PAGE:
A branch of prominent tournaments in Europe has brought forth some surprising results in the recent international chess experience. One of them was the performance of Soviet-born American grandmaster Gata Kamsky. He placed fifth in the Zug, Switzerland, Grand Prix and within days entered the US Championship, managed to tie for first, and then to draw tiebreak games and triumph in an Armageddon game.
But this was not enough for Kamsky, for he immediately took off for Thessaloniki, Greece, for yet another Grand Prix event. He was leading until the last round, at which point he lost to Fabriano Caruana to place second. His score: 7.5-3.5. And he again entered the top 10 of the world’s rated masters.
Still not interested in a rest, Kamsky traveled to Khanty-Mansiysk, an oil boomtown in Siberia, to pursue some of the $400,000 in prizes offered in the World Rapids and Blitz tournament. Kamsky has been known as “The Grinder” but now he deserves the additional appellation of “Iron Man of Chess.”
Norway Chess 2013 was a tournament held in the country’s Stavanger region designed to honor its great player, Magnus Carlsen. Unfortunately, Carlsen was unable to win for the home viewers, placing second in a tie with American Hikaru Nakamura. Sergei Karjakin, playing for Russia, who maintained a lead during most of the tournament, held on to first place with a last-round draw against former world champion Veselin Topalov.
The Thessaloniki Grand Prix followed Norway 2013 in Europe. The winner was a dark horse, Leinier Dominguez of Cuba, rated last in a glamorous field of 12 grandmasters. He won clear first, due partly to a terrible blunder by Vassily Ivanchuk in the third round and a stubborn, victorious defense against Topalov in the last. He also successfully promoted a pawn to defeat Caruana in the fourth round. Nakamura had a very disappointing tournament. He did turn in a memorable draw against Alexander Morozevich in the fourth round, and he defeated Peter Svidler in the last round, but he finished seventh and saw his FIDE rating drop.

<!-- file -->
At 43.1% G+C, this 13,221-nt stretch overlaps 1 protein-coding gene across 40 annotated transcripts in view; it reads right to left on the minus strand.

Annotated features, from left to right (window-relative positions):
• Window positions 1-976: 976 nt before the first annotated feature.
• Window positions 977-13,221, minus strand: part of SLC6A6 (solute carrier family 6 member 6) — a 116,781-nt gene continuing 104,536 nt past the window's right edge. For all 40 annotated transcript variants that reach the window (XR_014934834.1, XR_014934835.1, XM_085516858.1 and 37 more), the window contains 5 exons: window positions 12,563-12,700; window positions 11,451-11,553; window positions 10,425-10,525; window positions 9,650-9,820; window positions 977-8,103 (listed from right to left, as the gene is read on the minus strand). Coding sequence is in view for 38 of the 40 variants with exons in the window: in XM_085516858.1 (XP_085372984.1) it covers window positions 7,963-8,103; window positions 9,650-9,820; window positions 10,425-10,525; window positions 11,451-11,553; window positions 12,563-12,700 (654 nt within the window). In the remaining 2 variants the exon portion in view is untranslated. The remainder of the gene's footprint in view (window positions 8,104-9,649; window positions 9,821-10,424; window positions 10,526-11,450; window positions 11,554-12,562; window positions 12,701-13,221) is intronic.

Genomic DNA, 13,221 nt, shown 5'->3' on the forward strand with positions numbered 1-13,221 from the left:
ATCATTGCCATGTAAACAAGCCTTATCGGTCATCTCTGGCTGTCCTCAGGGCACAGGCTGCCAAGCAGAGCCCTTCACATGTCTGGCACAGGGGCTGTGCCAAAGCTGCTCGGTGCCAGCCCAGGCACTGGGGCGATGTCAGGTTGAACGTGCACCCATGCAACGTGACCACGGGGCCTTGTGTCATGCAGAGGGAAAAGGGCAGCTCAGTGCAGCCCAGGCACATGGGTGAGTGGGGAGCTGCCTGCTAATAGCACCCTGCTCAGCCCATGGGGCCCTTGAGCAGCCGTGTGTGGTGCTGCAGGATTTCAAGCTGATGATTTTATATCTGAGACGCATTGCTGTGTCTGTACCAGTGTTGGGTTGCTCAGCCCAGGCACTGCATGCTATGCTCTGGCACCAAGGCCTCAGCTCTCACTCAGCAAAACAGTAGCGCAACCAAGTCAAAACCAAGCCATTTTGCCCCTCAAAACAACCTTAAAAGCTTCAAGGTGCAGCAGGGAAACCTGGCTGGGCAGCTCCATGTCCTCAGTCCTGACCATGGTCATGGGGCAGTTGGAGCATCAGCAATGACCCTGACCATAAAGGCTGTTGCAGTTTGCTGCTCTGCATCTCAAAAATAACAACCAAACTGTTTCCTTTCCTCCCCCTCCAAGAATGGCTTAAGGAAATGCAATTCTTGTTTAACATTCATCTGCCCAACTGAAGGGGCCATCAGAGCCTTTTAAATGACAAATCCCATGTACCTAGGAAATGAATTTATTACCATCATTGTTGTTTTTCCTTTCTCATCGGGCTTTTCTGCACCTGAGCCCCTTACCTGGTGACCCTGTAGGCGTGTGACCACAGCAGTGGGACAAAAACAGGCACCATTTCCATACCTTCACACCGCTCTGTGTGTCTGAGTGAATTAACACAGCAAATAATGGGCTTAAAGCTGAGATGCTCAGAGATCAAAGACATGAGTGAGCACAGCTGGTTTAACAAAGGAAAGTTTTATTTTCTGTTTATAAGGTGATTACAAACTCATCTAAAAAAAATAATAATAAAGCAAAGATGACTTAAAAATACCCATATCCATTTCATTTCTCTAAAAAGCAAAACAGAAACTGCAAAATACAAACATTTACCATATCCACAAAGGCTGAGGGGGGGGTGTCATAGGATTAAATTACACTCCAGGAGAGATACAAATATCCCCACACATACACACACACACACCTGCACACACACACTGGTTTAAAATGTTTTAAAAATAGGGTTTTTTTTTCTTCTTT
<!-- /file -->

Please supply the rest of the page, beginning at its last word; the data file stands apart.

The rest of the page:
The victory by Dominguez against Topalov was a triumph of resistance in a very difficult position for him. In the endgame, Topalov had a fine pawn attack against the Dominguez king as well as a knight strongly lodged in the center of the Dominguez domain, but Dominguez managed exchanges and emerged with a tiny passed outside pawn against a majority on the opposite wing. Dominguez nursed the pawn forward while Topalov was unable to free his pawns on the opposite wing. Excellent endgame technique won the match and the tournament, elevating Dominguez to No. 11 in the world.
Brevity: A. Kotov v. V. Chekhover (1935) 1.e4 e6 2.d4 d5 3.Nc3 Bb4 4.e5 c5 5.a3 Bxc3+ 6.bxc3 Ne7 7.Qg4 cxd4 8.Qxg7 Rg8 9.Qxh7 Nbc6 10.Nf3 Qc7 11.Bb5 Bd7 12.Bxc6 Qxc6 13.0–0 0–0–0 14.Bg5 Qxc3 15.Qxf7 Rdf8 16.Qxe7 Rxf3 17.gxf3 Qxf3 18.h4 Bb5 19.Qxe6+ Kc7 20.Qxg8; 1–0
Winners: Newburyport May Chess: 1st: John Elmore, 4-1, 2d-4th: Geoff Collins, Gerald Potorski, Arthur King: 3.5-1.5; Boylston Spring Championship Open: 1st, E. Godin, 3.5-.5, 2d-5th: C. Chase, Elliot Strassman, Arthur Tang, Nithin Kavi all 3-1.
Coming Events: Wachusett CC Blitz Championship, June 19, at McKay Campus School, Room C159, Fitchburg State University, 67 Rindge Road, Fitchburg, firstname.lastname@example.org; 19th Northeast Open, June 21-23, Continental Chess, Sheraton Hotel, 700 East Main St., Stamford, Conn. www.chesstour.com/neo13.htm.